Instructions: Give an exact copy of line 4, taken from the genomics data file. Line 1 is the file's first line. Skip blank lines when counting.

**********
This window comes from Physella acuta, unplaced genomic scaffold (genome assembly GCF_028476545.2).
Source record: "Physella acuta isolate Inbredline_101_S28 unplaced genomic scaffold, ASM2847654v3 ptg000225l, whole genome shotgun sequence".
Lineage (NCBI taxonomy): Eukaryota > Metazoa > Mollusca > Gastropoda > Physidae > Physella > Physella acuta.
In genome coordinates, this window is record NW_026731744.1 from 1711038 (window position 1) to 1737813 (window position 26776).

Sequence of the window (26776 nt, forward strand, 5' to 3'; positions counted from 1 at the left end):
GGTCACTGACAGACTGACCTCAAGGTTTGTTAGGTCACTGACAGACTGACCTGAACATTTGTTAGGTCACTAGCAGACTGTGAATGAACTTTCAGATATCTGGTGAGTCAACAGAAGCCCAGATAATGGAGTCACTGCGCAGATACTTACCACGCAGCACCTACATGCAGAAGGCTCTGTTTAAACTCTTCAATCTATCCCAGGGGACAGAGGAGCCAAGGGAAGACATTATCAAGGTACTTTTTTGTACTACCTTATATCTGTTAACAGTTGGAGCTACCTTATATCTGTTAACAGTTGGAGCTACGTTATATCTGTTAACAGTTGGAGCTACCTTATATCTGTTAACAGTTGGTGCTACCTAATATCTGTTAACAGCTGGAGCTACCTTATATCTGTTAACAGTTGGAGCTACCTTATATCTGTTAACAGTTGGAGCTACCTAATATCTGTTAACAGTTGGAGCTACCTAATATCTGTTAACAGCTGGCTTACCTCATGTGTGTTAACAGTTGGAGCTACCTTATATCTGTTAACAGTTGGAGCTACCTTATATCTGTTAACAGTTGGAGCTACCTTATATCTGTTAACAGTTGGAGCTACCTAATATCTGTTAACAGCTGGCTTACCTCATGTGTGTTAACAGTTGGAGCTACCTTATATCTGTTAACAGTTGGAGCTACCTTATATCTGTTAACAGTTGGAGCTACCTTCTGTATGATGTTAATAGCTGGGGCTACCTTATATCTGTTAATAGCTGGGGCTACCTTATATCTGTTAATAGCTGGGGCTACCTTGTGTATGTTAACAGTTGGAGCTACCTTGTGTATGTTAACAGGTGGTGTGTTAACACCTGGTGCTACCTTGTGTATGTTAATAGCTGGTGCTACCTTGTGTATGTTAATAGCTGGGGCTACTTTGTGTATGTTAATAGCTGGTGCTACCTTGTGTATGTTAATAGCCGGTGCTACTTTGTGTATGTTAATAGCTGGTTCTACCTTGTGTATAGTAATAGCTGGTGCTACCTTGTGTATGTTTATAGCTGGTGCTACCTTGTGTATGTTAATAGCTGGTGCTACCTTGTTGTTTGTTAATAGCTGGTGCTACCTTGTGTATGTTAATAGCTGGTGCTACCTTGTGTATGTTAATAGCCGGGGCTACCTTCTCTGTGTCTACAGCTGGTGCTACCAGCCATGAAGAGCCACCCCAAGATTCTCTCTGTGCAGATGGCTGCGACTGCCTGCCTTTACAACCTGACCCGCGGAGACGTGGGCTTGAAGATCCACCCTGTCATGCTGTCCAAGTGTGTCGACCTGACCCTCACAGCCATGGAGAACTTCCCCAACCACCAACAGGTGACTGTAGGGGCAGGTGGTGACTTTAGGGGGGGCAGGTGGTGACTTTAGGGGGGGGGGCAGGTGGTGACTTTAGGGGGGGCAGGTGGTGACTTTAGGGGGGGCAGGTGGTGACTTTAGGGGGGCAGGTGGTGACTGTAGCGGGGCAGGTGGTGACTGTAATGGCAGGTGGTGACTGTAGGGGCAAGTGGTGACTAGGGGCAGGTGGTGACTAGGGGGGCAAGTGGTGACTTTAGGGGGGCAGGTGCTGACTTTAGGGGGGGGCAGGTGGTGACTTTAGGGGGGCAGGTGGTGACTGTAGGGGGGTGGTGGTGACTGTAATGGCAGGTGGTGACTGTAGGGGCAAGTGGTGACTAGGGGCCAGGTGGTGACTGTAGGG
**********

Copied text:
In genome coordinates, this window is record NW_026731744.1 from 1711038 (window position 1) to 1737813 (window position 26776).